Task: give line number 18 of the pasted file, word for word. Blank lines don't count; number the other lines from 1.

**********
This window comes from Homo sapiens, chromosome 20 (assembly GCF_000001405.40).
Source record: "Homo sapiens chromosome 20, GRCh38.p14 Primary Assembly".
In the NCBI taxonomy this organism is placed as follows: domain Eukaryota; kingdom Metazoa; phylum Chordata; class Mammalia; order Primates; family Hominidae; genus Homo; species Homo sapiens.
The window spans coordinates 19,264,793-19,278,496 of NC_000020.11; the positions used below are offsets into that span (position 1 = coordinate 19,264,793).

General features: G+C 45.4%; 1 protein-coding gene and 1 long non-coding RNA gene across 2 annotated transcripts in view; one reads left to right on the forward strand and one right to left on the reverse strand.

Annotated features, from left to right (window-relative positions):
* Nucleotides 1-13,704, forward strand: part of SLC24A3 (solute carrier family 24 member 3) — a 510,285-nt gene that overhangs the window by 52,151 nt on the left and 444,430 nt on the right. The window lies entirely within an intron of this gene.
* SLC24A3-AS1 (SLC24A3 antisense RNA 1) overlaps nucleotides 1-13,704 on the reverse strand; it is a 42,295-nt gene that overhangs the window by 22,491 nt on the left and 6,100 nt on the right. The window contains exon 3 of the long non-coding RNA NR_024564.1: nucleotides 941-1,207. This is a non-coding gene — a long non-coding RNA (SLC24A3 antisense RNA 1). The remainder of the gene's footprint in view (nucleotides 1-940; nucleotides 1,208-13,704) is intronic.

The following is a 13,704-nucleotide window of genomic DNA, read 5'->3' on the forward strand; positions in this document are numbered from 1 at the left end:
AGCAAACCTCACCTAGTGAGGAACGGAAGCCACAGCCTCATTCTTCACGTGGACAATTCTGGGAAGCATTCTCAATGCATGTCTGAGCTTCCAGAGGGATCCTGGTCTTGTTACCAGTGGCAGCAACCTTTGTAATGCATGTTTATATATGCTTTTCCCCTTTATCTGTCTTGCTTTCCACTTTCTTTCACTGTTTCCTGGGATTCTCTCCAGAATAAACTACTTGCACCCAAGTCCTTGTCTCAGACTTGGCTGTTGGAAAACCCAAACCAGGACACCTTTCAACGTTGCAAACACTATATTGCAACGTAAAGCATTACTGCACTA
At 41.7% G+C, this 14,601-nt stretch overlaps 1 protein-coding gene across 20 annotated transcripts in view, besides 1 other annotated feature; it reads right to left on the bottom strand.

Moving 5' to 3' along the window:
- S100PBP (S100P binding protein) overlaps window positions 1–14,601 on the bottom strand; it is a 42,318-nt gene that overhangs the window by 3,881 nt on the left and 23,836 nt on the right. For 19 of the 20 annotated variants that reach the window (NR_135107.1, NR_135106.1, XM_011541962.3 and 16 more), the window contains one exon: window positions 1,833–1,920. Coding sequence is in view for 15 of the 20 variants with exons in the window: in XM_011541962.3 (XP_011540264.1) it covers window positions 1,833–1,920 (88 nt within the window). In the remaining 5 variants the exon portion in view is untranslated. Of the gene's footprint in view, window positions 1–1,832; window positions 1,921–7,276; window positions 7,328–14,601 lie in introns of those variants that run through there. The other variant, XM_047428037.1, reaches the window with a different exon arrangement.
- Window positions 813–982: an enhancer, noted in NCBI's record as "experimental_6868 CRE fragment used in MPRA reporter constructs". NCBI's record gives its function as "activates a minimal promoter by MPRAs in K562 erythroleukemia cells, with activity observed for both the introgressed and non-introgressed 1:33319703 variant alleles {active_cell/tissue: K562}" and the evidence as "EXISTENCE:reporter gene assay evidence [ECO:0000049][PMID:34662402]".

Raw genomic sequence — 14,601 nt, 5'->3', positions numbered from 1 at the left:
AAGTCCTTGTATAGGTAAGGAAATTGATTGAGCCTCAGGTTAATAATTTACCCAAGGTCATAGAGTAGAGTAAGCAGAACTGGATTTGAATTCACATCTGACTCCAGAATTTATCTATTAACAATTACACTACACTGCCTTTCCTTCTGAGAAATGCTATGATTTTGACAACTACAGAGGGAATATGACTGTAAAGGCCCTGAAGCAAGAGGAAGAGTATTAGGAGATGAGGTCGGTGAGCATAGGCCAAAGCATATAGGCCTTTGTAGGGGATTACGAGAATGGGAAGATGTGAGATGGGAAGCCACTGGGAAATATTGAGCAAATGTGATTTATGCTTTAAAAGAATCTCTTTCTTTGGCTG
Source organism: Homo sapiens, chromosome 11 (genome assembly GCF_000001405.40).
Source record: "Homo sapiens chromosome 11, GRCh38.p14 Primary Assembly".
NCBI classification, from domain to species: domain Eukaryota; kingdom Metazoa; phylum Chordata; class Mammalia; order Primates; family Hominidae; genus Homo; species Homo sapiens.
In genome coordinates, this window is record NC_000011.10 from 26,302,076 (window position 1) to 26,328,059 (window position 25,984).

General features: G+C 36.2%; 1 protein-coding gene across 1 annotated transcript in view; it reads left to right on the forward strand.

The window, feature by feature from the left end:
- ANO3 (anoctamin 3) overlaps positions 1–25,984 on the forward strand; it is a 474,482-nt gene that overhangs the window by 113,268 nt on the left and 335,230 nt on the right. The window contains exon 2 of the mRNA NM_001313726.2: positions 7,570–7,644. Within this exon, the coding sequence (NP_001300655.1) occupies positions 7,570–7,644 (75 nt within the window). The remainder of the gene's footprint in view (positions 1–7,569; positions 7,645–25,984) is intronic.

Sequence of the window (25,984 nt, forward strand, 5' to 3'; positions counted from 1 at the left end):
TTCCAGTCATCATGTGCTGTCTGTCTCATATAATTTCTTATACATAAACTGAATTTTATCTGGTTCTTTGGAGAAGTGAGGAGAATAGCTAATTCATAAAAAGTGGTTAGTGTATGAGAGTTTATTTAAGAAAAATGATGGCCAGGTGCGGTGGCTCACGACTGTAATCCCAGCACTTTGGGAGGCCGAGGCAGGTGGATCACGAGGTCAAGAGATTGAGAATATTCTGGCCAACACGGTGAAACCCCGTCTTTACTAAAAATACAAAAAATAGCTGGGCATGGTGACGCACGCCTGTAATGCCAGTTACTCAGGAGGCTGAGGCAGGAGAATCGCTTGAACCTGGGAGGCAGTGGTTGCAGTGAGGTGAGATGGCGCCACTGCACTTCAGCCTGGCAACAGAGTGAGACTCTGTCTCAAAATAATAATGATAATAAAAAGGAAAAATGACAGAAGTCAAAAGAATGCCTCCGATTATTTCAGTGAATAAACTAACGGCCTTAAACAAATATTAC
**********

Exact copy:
Source record: "Homo sapiens chromosome 11, GRCh38.p14 Primary Assembly".